Vigilante is a cybersecurity startup that cuts against that grain. With an operational launch in October, Vigilante is the spin-off of an elite intelligence unit of InfoArmor, the identity monitoring technology supplier that was acquired by Allstate late last year.

At its core, Vigilante is comprised of operative teams who’ve spent years deeply-embedded in the virtual threat space, nurturing their dark net personas and proactively gathering intelligence on behalf of specific clients.

“We go out into the criminal space, on our clients’ behalf, to gather threat intelligence and put it into useful context,” Adam Darrah, Vigilante’s director of intelligence, told me. “This gives our clients an advantage in their security decision making.”

I met with Darrah at Black Hat 2019. We had a fascinating discussion about the distinctive services Vigilante will now seek to make more widely available on a commercial basis. For a full drill down, please give a listen to the accompanying podcast. Here are key takeaways:

Fresh feeds

Threat intelligence feeds gathered from automated defenses, such as next-gen firewalls and SIEMs, make up the vast majority of information companies have in hand depicting the activity of threat actors. In order to better defend their networks, companies struggle on a daily basis with the massive challenge of ingesting and extracting actionable insights from a fire hose.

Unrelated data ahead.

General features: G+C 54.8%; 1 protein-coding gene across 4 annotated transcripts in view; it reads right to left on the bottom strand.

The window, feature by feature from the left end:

Vigilante directs a team of operatives who serve, in effect, as intelligence gathering agents on patrol on the ground floor of the cyber underground. “We operate exclusively outside of our clients’ networks,” Darrah told me. “We don’t touch their networks. …more

NEW TECH: Breakthrough ‘homomorphic-like’ encryption protects data in-use, without penalties

By Byron V. Acohido

Homomorphic encryption has long been something of a Holy Grail in cryptography.

Related: Post-quantum cryptography on the horizon

For decades, some of our smartest mathematicians and computer scientists have struggled to derive a third way to keep data encrypted — not just the two classical ways, at rest and in transit.

The truly astounding feat, aka homomorphic encryption, would be to keep data encrypted while it is being actively used by an application to run computations. Cryptographically speaking, this is the equivalent of moving the Himalayas, not just Mt. Everest.